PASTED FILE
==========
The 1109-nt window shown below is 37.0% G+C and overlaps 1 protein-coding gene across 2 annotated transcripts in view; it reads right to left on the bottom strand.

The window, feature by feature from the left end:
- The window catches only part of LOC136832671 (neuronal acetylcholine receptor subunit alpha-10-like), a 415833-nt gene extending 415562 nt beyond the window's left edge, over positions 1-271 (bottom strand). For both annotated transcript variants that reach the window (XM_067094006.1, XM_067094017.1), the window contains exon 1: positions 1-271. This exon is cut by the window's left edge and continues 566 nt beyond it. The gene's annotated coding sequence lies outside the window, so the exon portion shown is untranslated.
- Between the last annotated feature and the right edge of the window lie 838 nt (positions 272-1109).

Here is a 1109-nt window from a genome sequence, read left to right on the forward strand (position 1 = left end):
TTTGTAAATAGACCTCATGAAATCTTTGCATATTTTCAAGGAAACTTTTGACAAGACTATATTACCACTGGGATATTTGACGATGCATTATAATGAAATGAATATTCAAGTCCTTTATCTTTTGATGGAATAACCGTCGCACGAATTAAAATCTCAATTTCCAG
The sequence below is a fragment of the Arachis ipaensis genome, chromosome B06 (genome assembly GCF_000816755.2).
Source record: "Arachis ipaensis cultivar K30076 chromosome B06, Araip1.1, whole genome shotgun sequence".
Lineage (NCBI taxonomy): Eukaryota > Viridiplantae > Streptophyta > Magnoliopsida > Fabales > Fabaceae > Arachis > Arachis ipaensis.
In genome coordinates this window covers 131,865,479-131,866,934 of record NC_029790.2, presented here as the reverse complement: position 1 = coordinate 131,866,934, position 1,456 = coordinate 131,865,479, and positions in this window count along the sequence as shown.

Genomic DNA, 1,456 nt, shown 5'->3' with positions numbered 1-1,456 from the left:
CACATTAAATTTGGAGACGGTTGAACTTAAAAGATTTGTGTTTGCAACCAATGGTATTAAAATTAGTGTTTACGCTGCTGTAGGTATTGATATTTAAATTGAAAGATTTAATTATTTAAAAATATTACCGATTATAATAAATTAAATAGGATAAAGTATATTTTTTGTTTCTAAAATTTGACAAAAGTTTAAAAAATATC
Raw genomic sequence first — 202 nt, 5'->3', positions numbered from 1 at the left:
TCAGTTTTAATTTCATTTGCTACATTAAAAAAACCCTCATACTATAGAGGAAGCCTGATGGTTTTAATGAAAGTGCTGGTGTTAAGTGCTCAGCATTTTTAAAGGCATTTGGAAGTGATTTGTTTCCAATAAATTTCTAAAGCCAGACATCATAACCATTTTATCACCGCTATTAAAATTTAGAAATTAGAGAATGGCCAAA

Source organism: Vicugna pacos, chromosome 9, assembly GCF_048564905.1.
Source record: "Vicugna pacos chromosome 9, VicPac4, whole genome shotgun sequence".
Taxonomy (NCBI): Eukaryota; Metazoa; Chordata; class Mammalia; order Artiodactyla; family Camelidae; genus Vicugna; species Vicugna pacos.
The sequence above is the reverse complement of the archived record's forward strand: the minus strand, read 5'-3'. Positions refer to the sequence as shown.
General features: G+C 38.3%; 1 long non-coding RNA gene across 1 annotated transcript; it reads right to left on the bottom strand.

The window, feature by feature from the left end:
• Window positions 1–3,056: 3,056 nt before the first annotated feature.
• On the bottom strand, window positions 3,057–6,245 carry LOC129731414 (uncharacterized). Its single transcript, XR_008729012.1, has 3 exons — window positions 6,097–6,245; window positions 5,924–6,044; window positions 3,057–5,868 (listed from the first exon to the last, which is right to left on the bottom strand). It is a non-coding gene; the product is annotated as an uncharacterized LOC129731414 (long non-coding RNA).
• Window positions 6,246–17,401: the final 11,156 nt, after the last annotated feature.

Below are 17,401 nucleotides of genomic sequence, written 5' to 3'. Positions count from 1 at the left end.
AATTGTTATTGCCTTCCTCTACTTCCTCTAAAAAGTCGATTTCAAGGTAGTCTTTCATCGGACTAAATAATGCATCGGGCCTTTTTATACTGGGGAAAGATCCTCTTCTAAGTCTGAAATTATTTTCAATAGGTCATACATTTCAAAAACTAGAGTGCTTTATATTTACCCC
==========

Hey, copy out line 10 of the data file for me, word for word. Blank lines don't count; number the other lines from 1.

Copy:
In genome coordinates this window covers 131,865,479-131,866,934 of record NC_029790.2, presented here as the reverse complement: position 1 = coordinate 131,866,934, position 1,456 = coordinate 131,865,479, and positions in this window count along the sequence as shown.